Barnsley, Yorkshire (c) Steve Fareham
Barnsley, Yorkshire

A large town in southern Yorkshire, Barnsley was for many years a centre of the coal mining industry. Daniel Defoe, writing in the 17th century, called it 'Black Barnsley'. The Barnsley Metropolitan Borough Council operates Cannon Hall Museum, a 17th-century country house which holds a museum of fine and decorative arts.

Cannon Hall

Cannon Hall is set in 70 acres of landscape gardens and parkland. The Hall is home to the Regimental Museum of the 13th/18th Royal Hussars (Queen Mary’s Own) and the Light Dragoons. Visitors can explore a series of ornate state rooms in neo-classical style, with 18th-century furniture by such masters as Robert Adam and Thomas Chippendale.

Near the house is a walled garden with a large collection of historic pear trees. One highlight in the parkland is Fairyland, a picturesque, whimsical place built around a pond in the 1870s, using arches and other architectural features from nearby redundant churches to create a fantasy hideaway.

Barnsley is famous for its markets - if shopping is in your blood, then you've arrived in heaven. There are a large number of farm shops and regular food markets.

The town was first mentioned in the Domesday Book of 1086 when it was called Berneslai. During the 17th century, it developed into an important transportation centre, well-placed for traffic to London, Leeds, and Sheffield.

The town grew as a result of the traffic, and later developed into a centre for linen weaving, but Barnsley's history is perhaps most deeply rooted in the Industrial Revolution. Coal-mining and glass-making were at the heart of Barnsley's growth into an important 19th-century town. Learn about Barnsley's history at the Experience Barnsley Museum.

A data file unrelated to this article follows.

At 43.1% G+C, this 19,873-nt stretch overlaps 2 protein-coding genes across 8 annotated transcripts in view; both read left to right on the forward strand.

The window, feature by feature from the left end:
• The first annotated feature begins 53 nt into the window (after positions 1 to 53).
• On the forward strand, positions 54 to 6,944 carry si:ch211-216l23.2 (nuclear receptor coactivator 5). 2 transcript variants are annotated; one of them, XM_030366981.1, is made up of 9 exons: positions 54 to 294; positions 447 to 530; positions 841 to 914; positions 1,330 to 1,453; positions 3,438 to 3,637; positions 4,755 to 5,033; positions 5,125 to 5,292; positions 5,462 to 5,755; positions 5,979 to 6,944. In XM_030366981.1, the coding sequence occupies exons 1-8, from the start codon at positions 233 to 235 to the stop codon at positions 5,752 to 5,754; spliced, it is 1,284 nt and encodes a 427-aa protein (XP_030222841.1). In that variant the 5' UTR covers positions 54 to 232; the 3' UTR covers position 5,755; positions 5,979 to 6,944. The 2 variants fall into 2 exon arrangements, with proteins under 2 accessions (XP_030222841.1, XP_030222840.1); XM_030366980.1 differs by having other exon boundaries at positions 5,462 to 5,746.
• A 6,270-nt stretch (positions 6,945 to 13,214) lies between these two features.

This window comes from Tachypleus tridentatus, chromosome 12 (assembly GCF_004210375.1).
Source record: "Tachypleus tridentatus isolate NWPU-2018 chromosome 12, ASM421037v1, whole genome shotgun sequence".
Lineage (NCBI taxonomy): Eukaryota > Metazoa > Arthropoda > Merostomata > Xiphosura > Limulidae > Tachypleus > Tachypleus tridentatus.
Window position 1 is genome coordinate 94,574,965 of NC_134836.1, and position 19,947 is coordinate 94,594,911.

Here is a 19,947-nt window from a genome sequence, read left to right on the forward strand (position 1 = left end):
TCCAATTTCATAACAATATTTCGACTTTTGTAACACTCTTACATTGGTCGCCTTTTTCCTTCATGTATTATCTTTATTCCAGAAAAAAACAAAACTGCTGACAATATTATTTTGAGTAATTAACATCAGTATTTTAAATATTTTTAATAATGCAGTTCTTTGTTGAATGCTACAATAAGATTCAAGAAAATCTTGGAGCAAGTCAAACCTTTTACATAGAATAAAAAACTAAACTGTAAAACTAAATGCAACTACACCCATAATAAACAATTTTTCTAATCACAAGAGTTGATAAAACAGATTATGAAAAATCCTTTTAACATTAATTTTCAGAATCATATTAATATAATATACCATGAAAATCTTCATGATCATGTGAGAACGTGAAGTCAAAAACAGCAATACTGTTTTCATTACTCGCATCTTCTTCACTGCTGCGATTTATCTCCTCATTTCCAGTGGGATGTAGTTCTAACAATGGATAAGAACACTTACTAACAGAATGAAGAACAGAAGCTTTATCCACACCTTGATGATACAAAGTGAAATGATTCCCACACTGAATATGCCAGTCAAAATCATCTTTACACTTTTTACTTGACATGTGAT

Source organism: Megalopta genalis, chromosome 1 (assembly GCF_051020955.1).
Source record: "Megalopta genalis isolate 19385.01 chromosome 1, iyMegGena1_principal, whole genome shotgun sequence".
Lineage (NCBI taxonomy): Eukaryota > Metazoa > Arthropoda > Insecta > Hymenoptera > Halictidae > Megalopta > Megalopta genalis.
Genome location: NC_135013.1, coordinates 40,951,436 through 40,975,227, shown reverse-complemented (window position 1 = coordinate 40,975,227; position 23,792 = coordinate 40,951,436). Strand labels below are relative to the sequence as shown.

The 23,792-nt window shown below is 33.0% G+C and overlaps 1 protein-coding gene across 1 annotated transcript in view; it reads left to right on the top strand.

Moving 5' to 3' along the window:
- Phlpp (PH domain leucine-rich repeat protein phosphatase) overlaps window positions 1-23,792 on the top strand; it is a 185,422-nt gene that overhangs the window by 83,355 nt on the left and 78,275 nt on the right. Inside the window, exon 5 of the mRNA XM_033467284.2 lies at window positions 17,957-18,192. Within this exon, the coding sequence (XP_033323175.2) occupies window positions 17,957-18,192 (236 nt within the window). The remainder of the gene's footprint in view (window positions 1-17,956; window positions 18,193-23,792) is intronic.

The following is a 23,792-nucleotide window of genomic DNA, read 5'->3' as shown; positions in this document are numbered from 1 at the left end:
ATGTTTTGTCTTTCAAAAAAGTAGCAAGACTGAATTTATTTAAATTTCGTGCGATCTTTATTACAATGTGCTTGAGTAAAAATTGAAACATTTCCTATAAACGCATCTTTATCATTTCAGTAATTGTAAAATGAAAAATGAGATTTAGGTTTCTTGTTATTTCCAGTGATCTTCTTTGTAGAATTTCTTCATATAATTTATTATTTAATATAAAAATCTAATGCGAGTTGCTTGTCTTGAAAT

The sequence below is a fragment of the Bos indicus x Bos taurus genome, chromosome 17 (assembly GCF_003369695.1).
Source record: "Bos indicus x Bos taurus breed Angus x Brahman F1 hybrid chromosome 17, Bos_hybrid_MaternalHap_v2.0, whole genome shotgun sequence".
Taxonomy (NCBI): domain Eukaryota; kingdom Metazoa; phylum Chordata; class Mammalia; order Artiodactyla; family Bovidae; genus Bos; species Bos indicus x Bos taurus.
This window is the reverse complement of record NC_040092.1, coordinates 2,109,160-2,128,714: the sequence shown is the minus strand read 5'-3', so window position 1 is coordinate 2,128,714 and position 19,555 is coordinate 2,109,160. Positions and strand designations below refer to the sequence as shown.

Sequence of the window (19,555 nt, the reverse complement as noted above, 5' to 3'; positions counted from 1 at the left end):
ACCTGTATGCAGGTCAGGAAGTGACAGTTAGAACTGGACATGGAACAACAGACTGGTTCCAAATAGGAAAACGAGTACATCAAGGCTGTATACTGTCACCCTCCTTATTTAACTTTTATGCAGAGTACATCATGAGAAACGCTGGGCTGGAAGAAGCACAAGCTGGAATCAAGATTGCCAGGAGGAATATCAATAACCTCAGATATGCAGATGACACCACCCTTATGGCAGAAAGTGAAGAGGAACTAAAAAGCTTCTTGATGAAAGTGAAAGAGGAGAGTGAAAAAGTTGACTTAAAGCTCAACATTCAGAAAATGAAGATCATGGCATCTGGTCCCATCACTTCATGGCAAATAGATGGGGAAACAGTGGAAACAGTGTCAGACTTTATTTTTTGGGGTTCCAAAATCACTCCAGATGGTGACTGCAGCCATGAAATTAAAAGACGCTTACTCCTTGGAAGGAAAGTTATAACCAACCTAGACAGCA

Wentworth Castle

The 'lost gardens of Barnsley' surround this ornate stately home, including a restored 19th-century conservatory. Within the gardens are a Union Jack Garden, and one of the oldest purpose-built lawns in England. The formal gardens are set within a larger 500-acre park, with trails for exploring the countryside.

Worsborough Mill Museum

This historic 17th-century mill stands at the heart of a 240-acre country park. Tour the working mill and follow the milling process from the arrival of grain sacks to the finished flour, which you can purchase in the Mill shop. Footpaths lead from the mill throughout the park and take in a 60-acre reservoir.

Just outside Barnsley is the conservation village of Elsecar, where the Elsecar Heritage Centre is set in a remarkable landscape of industrial heritage, including a Heritage Railway, restored ironworks, and colliery. There are walks along the Deane and Dove Canal, regular steam and diesel train rides, and a regular programme of special heritage-oriented events.